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Carney Nights-a Short Story

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It was an ongoing argument, one that hadn't seen an end for more than seven years. 

"Mother, please don't patronize me. I'm not your sixteen year old daughter any more; I happen to be twenty four, in case you've forgotten!" 

"Twenty four and you still live under my roof!" she fired back, knowing full well that she was striking a tender nerve. When her daughter, Jolene, ran off with a lad she'd met one night at the traveling circus, she was only sixteen years of age. The 'affair' lasted less than a week before her mother begrudgingly welcomed her back into her home; she hasn't gone out with another lad since. 

The details of those missing nights are few and far between. But whatever happened, the events changed Jolene forever. Once an outgoing, vivacious young woman, upon return to her mother's home, she was an empty shell of her former self. She shunned her girlhood friends, and outwardly cringed when her mother demanded that she run down the block to pick up a few groceries. Despite many initial attempts, her mother had long since given up trying to decipher the events of those few nights. Instead, she resigned herself to the fact that her daughter was a recluse, and virtually destined to be an old maid. There would be no sprightly grandchildren from her slender thighs, or the sounds of joy and laughter to be heard within the walls of the old 'Mason Place' again. 

But it was a dark and evil secret that robbed Jolene of her innocence. An evil that wasn't quite finished with her yet. It was destined to come out, and although Jolene dreaded the day that it did, she realized deep in the pit of her stomach that it couldn't be any other way. The truth would set her free, or so the self-righteous claimed. Little did they know of the truth that plagued her! 

But her mother was in an exceptionally surly mood this morning, despite the bright sunlight streaming in through the frilly lace draperies. She was determined that Jolene would share in her dark mood, since it was probably her fault, anyway. "There isn't any fresh milk in the icebox. Why haven't you gone to the store and gotten some. This shit stinks! Don't you ever check it? You know I don't like the smell of sour milk." 

For the first time since returning to her mother's house, Jolene didn't cringe at her mother's gravelly voice. Instead, she apologized for the souring of the milk, though she had no idea why it was her fault, and said she would run right out and get a fresh quart. If she needed an excuse to go forward, she had just been given one.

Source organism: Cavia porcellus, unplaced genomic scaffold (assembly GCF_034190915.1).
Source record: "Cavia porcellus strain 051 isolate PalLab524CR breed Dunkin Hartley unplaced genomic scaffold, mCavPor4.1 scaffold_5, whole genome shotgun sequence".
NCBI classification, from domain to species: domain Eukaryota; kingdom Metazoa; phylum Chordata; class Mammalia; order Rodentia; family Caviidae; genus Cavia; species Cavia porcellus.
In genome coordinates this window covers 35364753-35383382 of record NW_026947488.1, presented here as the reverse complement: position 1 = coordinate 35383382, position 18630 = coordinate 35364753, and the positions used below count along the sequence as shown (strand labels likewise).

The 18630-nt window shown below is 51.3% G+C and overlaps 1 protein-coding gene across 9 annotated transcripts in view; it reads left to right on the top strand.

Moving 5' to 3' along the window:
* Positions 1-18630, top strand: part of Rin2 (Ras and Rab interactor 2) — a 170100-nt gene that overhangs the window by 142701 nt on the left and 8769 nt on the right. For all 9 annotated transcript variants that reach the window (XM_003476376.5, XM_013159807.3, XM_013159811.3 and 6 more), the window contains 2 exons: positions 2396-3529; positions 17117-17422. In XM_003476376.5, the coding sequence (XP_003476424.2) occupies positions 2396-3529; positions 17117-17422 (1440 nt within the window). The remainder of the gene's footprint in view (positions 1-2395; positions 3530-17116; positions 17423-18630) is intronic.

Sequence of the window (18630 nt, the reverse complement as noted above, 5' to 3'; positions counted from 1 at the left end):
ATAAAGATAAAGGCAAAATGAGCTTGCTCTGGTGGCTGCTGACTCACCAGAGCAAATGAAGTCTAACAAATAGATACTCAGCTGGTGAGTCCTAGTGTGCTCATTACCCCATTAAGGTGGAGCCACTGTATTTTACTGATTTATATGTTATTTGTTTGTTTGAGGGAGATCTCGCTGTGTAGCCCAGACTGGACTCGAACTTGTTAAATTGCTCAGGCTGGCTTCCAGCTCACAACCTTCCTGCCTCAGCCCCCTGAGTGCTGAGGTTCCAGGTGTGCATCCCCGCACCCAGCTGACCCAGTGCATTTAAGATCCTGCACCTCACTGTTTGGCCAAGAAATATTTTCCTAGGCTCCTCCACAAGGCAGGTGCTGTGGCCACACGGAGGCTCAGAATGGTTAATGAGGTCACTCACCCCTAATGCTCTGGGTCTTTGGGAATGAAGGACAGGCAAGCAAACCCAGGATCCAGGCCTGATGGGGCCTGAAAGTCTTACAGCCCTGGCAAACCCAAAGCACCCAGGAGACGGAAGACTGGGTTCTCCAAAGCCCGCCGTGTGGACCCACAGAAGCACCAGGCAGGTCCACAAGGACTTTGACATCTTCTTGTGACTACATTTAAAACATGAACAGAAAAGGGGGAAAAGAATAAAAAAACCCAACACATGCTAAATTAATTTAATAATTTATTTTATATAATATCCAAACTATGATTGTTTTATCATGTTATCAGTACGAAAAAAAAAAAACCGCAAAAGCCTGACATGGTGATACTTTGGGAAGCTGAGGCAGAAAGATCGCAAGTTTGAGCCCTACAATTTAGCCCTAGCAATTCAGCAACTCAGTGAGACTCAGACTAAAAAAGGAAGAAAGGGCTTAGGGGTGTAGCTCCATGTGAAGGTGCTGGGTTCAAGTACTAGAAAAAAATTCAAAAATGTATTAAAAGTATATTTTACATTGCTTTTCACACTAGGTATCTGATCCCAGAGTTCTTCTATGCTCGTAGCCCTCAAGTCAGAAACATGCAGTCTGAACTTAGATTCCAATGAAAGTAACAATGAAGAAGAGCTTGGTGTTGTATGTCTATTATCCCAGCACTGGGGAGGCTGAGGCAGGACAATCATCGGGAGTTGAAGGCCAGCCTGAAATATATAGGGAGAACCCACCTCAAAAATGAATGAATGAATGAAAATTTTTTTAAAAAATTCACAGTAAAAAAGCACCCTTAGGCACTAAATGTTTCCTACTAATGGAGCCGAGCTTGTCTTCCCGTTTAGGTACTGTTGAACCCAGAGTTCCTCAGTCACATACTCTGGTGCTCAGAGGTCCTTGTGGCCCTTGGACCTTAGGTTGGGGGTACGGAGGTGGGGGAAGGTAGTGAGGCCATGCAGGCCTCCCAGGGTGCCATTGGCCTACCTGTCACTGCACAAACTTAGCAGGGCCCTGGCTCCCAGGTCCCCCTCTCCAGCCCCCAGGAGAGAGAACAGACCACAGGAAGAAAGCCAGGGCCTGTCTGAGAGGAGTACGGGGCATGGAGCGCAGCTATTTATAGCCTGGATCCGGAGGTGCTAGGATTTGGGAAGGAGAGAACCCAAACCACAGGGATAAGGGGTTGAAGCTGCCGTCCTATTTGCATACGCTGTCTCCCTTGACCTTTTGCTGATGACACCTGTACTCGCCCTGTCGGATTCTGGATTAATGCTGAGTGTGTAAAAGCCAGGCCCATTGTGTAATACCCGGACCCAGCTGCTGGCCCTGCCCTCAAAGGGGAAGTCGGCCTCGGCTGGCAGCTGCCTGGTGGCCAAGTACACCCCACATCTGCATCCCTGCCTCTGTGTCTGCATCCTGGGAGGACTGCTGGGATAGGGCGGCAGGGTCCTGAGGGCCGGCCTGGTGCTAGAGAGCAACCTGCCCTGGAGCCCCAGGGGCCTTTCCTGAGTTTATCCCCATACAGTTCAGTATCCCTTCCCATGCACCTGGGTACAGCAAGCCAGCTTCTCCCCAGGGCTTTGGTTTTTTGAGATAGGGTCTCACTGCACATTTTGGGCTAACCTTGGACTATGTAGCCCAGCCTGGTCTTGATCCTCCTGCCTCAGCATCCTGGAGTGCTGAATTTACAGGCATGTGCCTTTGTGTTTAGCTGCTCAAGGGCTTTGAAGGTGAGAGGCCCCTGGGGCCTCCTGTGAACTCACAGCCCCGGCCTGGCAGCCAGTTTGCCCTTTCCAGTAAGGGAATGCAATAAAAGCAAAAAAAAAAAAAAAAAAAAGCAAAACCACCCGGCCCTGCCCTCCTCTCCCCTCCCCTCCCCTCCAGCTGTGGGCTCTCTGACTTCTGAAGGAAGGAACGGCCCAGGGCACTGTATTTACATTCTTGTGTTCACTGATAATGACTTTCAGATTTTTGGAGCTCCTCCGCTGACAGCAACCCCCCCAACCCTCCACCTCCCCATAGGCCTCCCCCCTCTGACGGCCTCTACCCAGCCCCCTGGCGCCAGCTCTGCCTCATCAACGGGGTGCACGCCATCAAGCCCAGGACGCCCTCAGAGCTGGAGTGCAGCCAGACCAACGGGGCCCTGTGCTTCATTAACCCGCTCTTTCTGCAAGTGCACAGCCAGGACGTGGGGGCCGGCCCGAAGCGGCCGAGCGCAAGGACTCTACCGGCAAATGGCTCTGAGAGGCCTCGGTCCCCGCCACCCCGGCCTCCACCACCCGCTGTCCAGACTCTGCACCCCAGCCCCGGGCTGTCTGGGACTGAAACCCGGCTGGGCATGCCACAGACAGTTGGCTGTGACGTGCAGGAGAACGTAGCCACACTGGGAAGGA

After being momentarily taken aback by her daughter's eagerness, her mother quickly found her voice and retorted, "And don't be long, I haven't had anything to eat yet this morning, thanks to you!" 

For conflicting reasons that Jolene wasn't ready to analyze, she hurriedly threw on her light parka and headed through the kitchen toward the side door, the door originally intended for admitting the hired help. She was almost through it, when she suddenly realized that she'd forgotten her coin purse. Spinning abruptly, she almost bumped headlong into her mother. Standing there in her worn and faded housecoat, the tattered leather coin purse held out in her right hand, she grumbled grouchily, "You would forget your head if it wasn't attached to your shoulders. Now don't be long." 

Snatching the purse from her, Jolene spun on her heels and shot out the door, suddenly unable to breathe within the confines of the old mansion. As she came out in the carport, she turned toward Tenth Street and hurriedly shuffled along the cobblestone drive. When she reached the sidewalk, she turned to her left, away from the direction of the store, and set off at a brisk pace. For the first time in seven years, she knew exactly where she was going, and why. 

The revealing skirt she wore drew the eyes of several passersby, arousing more than one honking horn, and several catcalls. She wasn't wearing it to make a fashion statement, but more so, because it was in style almost eight years ago, and she hadn't purchased any new clothes since; she hadn't any need of new clothes. 

After more than twenty blocks, her ankles started giving her pain, and the loafers that she'd been wearing around the house for the past seven years began to chafe on her heels. But she noticed neither the attention of the onlookers, nor the physical pain; she was much too preoccupied for such trivial concerns.